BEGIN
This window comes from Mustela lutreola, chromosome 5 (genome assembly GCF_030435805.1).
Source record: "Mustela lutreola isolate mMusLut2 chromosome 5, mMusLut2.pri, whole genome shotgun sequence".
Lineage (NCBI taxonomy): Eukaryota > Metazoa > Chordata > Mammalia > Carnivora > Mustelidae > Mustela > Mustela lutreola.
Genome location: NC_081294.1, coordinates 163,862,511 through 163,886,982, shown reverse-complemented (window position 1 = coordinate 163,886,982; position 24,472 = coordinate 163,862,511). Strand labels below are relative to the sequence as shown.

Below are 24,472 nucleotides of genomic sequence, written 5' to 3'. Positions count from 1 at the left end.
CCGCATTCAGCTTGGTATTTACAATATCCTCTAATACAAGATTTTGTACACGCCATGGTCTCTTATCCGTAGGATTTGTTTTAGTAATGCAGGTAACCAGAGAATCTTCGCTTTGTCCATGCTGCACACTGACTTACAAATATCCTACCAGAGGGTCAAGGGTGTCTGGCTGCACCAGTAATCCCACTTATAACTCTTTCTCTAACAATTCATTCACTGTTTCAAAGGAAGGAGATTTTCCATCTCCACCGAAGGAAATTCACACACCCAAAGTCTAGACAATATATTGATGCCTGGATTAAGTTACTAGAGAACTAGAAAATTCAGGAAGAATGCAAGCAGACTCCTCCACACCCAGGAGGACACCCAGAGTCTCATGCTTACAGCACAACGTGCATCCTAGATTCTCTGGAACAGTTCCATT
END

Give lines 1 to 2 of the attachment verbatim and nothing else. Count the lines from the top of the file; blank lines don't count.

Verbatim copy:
This window comes from Mustela lutreola, chromosome 5 (genome assembly GCF_030435805.1).
Source record: "Mustela lutreola isolate mMusLut2 chromosome 5, mMusLut2.pri, whole genome shotgun sequence".